As an architectural sculptor, a designer and builder of homes, and in various artistic phases of the building trade,
the late George Campbell accomplished much during the active years of his life in San Francisco, and his services
were in constant demand where work of extraordinary excellence was desired. He was a native of Philadelphia, Pennsylvania,
where his birth occurred November 15, 1890.
Mr. Campbell's family had removed to Philadelphia from the island of Martinique, West Indies, and at the time of
his mother's death, when he was eleven months old, the father took the remainder of the family back to Martinique.
There he remarried, and later again came to the United States. George Campbell came to San Francisco when he was
just ten years of age, and here entered the ornamental plaster trade as an apprentice. He was ambitious and willing
to work hard, consequently won the confidence and regard of his employers, who extended every assistance to him
during those formative years in the business. He progressed rapidly, and when seventeen years old was a journeyman
and earned a man's pay. In 1913, when the buildings for the Panama-Pacific International Exposition were started,
he became foreman for the building of the Palace of Fine Arts, and for his services in this capacity he received
a gold medal. This was considered the most beautiful building at the exposition, and the fourth most beautiful
structure of its kind in the world. The beauty and excellence of the work received national and international commendation.
In 1917, Mr. Campbell started in business for himself. He had only one hundred dollars capital, and had his headquarters
in a shop at Fifteenth and Albion streets in San Francisco. He later bought the old Native Sons hall at Seventeenth
and Valencia streets, and here established himself under the business title of George Campbell, Architectural Sculptor.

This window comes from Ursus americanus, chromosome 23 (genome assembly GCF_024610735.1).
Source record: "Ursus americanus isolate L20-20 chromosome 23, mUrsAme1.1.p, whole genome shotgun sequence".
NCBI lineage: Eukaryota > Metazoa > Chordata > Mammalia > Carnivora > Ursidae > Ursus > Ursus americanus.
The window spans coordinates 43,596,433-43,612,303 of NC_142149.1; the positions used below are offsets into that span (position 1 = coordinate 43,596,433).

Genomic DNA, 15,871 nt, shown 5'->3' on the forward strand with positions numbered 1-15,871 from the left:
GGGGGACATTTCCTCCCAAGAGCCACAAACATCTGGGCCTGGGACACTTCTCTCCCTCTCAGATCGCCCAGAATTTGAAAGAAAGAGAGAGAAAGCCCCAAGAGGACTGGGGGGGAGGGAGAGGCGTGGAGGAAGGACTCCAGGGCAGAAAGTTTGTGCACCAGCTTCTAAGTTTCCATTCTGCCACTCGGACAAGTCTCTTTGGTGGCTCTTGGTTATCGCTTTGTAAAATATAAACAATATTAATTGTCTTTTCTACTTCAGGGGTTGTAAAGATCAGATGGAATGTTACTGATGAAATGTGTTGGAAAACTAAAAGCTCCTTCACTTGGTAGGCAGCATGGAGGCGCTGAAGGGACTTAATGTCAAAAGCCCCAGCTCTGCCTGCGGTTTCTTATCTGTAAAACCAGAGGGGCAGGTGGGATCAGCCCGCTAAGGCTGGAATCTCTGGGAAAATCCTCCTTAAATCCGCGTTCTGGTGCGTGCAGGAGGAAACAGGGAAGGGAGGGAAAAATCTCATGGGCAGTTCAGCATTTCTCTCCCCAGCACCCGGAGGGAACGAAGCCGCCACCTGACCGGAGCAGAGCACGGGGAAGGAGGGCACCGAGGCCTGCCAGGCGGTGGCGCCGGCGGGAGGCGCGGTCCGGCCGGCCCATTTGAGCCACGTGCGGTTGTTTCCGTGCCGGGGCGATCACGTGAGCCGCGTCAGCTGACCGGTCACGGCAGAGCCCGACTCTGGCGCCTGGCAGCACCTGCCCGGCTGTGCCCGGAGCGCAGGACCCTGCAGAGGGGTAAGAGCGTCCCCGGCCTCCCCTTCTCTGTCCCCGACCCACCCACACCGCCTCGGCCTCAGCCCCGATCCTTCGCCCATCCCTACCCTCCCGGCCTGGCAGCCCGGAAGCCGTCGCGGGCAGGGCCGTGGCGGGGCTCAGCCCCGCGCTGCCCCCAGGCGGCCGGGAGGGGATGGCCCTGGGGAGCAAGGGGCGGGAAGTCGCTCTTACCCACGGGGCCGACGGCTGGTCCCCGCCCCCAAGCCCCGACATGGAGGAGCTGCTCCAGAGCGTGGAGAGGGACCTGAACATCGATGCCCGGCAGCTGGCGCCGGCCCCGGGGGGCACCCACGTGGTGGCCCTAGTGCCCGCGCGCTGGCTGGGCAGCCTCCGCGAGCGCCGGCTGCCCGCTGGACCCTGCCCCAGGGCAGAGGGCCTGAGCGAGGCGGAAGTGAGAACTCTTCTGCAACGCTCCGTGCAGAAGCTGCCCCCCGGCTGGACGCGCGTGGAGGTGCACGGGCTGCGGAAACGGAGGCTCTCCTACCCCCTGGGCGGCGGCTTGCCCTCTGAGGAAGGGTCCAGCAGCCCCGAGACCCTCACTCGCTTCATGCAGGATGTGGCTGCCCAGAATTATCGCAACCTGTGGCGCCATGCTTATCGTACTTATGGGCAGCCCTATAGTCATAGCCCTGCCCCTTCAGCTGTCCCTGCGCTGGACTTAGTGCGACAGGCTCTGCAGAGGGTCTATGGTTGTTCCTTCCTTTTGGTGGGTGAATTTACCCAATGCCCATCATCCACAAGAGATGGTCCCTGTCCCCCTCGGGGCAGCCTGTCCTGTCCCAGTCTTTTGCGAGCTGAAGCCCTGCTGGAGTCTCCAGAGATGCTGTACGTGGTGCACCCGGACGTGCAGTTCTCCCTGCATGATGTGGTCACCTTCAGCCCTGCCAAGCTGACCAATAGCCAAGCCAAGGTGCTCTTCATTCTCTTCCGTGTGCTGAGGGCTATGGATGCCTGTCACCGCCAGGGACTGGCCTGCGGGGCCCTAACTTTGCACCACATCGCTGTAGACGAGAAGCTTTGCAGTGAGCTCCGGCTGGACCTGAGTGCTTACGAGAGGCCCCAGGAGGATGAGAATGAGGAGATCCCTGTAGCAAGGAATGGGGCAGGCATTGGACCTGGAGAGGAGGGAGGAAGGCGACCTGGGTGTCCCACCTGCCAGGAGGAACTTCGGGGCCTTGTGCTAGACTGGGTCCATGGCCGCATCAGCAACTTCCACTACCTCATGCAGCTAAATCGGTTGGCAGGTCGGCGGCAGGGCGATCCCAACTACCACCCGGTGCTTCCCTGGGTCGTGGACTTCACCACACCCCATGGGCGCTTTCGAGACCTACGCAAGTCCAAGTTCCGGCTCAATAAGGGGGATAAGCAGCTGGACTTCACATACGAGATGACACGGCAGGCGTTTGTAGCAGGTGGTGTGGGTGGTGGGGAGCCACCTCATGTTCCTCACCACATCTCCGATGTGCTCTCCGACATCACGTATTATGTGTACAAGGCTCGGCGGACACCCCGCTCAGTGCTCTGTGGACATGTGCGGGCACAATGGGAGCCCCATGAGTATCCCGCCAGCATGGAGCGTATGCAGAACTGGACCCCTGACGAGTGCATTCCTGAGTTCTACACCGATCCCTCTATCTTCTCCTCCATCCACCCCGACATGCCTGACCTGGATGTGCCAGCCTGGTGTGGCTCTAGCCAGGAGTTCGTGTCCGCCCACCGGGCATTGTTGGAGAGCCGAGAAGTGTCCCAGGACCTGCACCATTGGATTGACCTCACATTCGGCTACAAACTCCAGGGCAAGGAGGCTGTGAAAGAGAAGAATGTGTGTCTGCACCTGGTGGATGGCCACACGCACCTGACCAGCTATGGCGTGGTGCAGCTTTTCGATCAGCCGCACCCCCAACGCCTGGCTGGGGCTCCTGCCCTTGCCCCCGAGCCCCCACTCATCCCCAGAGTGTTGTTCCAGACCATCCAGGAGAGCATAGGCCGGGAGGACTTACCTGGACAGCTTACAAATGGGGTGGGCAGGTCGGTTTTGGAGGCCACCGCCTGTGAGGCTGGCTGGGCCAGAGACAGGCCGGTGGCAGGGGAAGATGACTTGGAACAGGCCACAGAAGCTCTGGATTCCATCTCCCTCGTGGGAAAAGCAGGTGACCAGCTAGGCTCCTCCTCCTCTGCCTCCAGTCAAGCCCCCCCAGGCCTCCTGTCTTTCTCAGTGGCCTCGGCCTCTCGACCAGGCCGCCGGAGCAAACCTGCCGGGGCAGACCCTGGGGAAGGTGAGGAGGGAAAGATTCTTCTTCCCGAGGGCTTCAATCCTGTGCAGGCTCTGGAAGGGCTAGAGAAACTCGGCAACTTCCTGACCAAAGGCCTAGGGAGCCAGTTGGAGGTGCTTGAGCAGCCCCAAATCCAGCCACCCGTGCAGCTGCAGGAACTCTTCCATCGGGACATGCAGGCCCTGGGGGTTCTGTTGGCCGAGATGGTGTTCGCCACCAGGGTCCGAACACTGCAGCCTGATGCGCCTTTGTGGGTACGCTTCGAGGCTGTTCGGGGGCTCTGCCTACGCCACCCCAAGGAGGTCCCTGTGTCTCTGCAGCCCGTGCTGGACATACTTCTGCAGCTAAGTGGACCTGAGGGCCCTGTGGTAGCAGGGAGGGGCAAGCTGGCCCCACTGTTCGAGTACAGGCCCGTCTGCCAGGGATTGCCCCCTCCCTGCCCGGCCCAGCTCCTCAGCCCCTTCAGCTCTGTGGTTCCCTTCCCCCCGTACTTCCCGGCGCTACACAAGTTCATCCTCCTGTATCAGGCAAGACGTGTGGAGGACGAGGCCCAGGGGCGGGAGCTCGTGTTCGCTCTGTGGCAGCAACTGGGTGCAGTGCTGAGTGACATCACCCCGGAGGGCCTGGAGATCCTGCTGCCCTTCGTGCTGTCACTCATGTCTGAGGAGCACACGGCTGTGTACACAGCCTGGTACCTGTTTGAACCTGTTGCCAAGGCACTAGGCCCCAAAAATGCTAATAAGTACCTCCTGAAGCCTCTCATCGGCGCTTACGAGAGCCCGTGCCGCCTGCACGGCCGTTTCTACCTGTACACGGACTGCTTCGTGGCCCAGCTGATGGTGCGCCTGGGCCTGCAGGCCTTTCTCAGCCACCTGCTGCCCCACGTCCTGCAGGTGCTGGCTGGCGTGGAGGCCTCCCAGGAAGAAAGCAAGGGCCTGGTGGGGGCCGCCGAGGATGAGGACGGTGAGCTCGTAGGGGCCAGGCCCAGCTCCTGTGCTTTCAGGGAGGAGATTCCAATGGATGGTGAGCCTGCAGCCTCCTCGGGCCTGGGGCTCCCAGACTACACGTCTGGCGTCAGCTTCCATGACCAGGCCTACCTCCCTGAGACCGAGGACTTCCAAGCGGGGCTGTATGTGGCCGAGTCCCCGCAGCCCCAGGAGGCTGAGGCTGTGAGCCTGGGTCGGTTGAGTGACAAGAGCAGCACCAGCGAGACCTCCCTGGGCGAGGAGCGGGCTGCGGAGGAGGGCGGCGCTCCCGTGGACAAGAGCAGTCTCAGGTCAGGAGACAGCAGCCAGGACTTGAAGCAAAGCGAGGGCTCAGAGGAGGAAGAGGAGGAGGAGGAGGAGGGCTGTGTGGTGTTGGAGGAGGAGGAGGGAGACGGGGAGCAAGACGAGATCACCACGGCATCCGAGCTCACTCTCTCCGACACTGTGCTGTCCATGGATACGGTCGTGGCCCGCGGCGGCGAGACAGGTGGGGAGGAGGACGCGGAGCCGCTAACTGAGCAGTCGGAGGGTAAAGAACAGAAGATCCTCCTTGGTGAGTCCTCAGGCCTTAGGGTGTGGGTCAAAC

Success came to him through the unexcelled quality of his work, and each task he performed led to those of greater
scope and in larger number. In 1924, he started to develop Mount Davidson manor, in partnership with Mr. Barnett,
but this affiliation was afterward dissolved. Homes were constructed in this manor, and then sold. Patronage soon
justified Mr. Campbell in purchasing the entire tract for the same purpose. Many of the attractive homes in this
beautiful restricted area are present day evidences of the class of his work. The Royal Hawaiian Hotel in Honolulu
is another example of his efforts, also the Del Monte Hotel in Del Monte, California, and the George Lewis home
in Beverly Hills. He loved things which were beautiful, and in his work he expressed these thoughts in the style
and the charm of the architecture and the appointments. He had many methods particularly his own, among them processes
for imitating marble and stone.
On May 3, 1924, Mr. Campbell was united in marriage to Marie Rhoads, of San Francisco. By a former marriage, Mr.
Campbell was the father of two children, Thelma and George, Jr. He found great inspiration in the companionship
of his beloved family, and enjoyed being in his home as his greatest diversion from the cares of his work. His
sister, Lena, now the wife of R. F. Brown, was also of great assistance to him throughout his life, and was very
close to him in all of his affairs. Her husband is now conducting the business established by Mr. Campbell.
Mr. Campbell was a thirty second degree member of the Masonic fraternity, and belonged to the Mystic Shrine. He
held membership in the San Francisco Chamber of Commerce, and in different civic affairs he consistently held a
public spirited interest, having given his cooperation wherever possible. In politics, he gave his support to the
republican party. He was a man of very fine social qualities, found much of the humor of life, and was sympathetic
with the troubles, as well as the pleasures, of his fellowmen. Mr. Campbell's death occurred in San Francisco on
the 6th of February, 1931.
The History of San Francisco, California
Lewis Francis Byington, Supervising Editor
Oscar Lewis, Associate Editor
The S. J. Clark Publishing Company
Chicago-San Francisco 1931
San Francisco, CA
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